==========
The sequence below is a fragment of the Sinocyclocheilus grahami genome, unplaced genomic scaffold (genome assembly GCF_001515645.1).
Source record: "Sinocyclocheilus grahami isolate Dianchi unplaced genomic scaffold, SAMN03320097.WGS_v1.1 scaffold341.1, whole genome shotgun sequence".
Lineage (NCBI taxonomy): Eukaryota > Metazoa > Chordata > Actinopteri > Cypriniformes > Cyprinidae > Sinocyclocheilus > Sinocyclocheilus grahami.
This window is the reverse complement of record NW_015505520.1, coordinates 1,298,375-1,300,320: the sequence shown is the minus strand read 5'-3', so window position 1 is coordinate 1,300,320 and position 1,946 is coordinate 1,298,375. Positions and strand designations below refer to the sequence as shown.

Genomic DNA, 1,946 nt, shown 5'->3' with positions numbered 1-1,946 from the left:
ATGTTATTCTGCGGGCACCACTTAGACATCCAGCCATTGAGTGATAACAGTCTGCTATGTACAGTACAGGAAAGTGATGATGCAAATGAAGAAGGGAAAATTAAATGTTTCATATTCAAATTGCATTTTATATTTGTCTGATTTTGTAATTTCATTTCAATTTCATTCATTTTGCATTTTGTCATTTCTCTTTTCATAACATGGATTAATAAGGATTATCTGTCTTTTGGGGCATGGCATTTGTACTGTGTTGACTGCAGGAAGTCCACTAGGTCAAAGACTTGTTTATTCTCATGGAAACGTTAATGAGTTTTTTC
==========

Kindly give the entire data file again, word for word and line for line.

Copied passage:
The sequence below is a fragment of the Sinocyclocheilus grahami genome, unplaced genomic scaffold (genome assembly GCF_001515645.1).
Source record: "Sinocyclocheilus grahami isolate Dianchi unplaced genomic scaffold, SAMN03320097.WGS_v1.1 scaffold341.1, whole genome shotgun sequence".
Lineage (NCBI taxonomy): Eukaryota > Metazoa > Chordata > Actinopteri > Cypriniformes > Cyprinidae > Sinocyclocheilus > Sinocyclocheilus grahami.
This window is the reverse complement of record NW_015505520.1, coordinates 1,298,375-1,300,320: the sequence shown is the minus strand read 5'-3', so window position 1 is coordinate 1,300,320 and position 1,946 is coordinate 1,298,375. Positions and strand designations below refer to the sequence as shown.

Genomic DNA, 1,946 nt, shown 5'->3' with positions numbered 1-1,946 from the left:
ATGTTATTCTGCGGGCACCACTTAGACATCCAGCCATTGAGTGATAACAGTCTGCTATGTACAGTACAGGAAAGTGATGATGCAAATGAAGAAGGGAAAATTAAATGTTTCATATTCAAATTGCATTTTATATTTGTCTGATTTTGTAATTTCATTTCAATTTCATTCATTTTGCATTTTGTCATTTCTCTTTTCATAACATGGATTAATAAGGATTATCTGTCTTTTGGGGCATGGCATTTGTACTGTGTTGACTGCAGGAAGTCCACTAGGTCAAAGACTTGTTTATTCTCATGGAAACGTTAATGAGTTTTTTC